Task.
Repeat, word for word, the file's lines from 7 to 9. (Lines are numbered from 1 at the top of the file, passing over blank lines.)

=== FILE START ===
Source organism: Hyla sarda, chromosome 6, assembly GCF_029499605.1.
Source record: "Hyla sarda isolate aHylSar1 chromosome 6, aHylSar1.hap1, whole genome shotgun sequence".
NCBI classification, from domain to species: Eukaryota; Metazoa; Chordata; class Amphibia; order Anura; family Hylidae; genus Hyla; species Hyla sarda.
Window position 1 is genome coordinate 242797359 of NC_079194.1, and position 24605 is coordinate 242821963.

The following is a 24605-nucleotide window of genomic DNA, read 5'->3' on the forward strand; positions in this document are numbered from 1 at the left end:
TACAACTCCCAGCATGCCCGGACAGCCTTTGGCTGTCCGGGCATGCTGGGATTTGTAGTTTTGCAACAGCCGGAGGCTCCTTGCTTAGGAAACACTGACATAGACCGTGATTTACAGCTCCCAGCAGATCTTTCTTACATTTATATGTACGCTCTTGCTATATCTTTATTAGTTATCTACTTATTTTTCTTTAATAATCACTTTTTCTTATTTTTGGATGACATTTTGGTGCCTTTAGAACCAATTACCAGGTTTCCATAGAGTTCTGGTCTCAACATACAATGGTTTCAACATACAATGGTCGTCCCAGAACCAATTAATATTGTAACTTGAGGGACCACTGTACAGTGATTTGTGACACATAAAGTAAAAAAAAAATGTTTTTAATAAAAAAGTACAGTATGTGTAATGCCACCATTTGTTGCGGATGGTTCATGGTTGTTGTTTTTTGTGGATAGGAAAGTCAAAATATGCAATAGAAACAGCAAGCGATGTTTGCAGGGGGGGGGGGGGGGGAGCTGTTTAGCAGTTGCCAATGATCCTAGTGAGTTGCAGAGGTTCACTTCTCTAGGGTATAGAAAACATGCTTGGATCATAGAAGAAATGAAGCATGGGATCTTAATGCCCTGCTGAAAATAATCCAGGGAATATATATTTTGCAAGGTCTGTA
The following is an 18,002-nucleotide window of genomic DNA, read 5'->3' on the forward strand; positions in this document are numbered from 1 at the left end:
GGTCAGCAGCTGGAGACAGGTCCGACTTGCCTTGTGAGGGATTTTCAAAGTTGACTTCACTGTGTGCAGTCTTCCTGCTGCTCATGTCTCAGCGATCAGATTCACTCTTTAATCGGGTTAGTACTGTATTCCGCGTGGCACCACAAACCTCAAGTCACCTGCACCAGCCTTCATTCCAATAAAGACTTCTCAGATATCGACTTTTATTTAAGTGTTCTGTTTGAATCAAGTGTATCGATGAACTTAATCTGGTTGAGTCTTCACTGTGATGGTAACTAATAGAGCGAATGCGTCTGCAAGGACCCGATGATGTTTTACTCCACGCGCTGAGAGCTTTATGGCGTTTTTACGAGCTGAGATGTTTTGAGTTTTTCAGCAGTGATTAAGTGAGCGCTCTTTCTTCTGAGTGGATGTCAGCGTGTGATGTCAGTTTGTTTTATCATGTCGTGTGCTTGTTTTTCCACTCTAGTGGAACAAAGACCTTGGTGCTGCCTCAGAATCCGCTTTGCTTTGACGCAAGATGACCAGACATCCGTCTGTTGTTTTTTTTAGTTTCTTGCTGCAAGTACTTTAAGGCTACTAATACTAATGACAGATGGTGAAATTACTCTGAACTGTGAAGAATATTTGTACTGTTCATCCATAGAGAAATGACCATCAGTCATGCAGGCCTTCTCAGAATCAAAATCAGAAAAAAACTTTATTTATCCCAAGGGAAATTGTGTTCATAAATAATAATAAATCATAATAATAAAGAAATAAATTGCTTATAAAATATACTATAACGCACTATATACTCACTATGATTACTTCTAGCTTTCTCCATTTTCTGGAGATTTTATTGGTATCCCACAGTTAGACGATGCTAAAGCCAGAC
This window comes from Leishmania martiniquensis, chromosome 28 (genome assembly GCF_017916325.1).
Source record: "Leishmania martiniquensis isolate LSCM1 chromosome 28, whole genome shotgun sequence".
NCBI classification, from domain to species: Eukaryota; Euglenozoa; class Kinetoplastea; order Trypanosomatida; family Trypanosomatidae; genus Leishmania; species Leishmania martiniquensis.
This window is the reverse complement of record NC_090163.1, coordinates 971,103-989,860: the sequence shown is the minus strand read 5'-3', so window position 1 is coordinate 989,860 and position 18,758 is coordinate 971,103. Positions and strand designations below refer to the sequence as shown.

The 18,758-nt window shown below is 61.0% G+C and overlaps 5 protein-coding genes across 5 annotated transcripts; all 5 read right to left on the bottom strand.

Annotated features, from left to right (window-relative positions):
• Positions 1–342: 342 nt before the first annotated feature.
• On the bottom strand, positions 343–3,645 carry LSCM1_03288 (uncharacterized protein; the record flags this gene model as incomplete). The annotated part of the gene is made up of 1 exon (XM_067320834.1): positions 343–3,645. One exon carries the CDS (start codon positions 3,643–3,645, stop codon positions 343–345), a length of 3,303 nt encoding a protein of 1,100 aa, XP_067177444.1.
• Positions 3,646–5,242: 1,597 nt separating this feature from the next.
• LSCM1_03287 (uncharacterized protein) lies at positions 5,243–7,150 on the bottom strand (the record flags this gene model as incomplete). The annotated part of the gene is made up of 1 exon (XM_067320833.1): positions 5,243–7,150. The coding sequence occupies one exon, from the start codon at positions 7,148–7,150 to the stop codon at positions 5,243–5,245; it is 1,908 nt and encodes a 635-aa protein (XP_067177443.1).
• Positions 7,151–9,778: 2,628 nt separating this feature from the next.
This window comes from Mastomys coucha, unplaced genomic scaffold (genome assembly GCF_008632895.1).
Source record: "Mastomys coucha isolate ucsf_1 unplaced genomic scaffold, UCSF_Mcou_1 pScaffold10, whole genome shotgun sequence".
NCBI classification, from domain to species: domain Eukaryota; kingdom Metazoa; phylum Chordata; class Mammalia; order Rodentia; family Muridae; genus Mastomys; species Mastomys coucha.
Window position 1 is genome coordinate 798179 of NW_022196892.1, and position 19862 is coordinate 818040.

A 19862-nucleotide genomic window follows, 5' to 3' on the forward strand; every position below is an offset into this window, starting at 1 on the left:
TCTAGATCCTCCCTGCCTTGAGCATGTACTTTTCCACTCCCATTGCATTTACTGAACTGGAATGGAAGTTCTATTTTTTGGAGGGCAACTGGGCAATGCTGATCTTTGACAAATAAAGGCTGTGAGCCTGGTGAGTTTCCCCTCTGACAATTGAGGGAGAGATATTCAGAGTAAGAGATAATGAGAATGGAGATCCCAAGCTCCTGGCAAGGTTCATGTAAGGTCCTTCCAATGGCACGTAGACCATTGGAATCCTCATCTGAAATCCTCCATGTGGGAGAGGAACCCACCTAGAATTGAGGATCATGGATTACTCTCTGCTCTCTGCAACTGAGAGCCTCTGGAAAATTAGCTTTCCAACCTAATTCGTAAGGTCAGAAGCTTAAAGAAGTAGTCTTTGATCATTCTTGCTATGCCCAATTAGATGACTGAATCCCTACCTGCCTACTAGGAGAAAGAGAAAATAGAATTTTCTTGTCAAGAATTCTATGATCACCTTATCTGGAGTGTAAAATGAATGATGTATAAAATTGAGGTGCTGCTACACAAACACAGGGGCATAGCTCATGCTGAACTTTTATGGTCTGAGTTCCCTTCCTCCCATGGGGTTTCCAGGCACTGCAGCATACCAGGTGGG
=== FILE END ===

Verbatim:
The following is an 18,002-nucleotide window of genomic DNA, read 5'->3' on the forward strand; positions in this document are numbered from 1 at the left end:
GGTCAGCAGCTGGAGACAGGTCCGACTTGCCTTGTGAGGGATTTTCAAAGTTGACTTCACTGTGTGCAGTCTTCCTGCTGCTCATGTCTCAGCGATCAGATTCACTCTTTAATCGGGTTAGTACTGTATTCCGCGTGGCACCACAAACCTCAAGTCACCTGCACCAGCCTTCATTCCAATAAAGACTTCTCAGATATCGACTTTTATTTAAGTGTTCTGTTTGAATCAAGTGTATCGATGAACTTAATCTGGTTGAGTCTTCACTGTGATGGTAACTAATAGAGCGAATGCGTCTGCAAGGACCCGATGATGTTTTACTCCACGCGCTGAGAGCTTTATGGCGTTTTTACGAGCTGAGATGTTTTGAGTTTTTCAGCAGTGATTAAGTGAGCGCTCTTTCTTCTGAGTGGATGTCAGCGTGTGATGTCAGTTTGTTTTATCATGTCGTGTGCTTGTTTTTCCACTCTAGTGGAACAAAGACCTTGGTGCTGCCTCAGAATCCGCTTTGCTTTGACGCAAGATGACCAGACATCCGTCTGTTGTTTTTTTTAGTTTCTTGCTGCAAGTACTTTAAGGCTACTAATACTAATGACAGATGGTGAAATTACTCTGAACTGTGAAGAATATTTGTACTGTTCATCCATAGAGAAATGACCATCAGTCATGCAGGCCTTCTCAGAATCAAAATCAGAAAAAAACTTTATTTATCCCAAGGGAAATTGTGTTCATAAATAATAATAAATCATAATAATAAAGAAATAAATTGCTTATAAAATATACTATAACGCACTATATACTCACTATGATTACTTCTAGCTTTCTCCATTTTCTGGAGATTTTATTGGTATCCCACAGTTAGACGATGCTAAAGCCAGAC
This window comes from Leishmania martiniquensis, chromosome 28 (genome assembly GCF_017916325.1).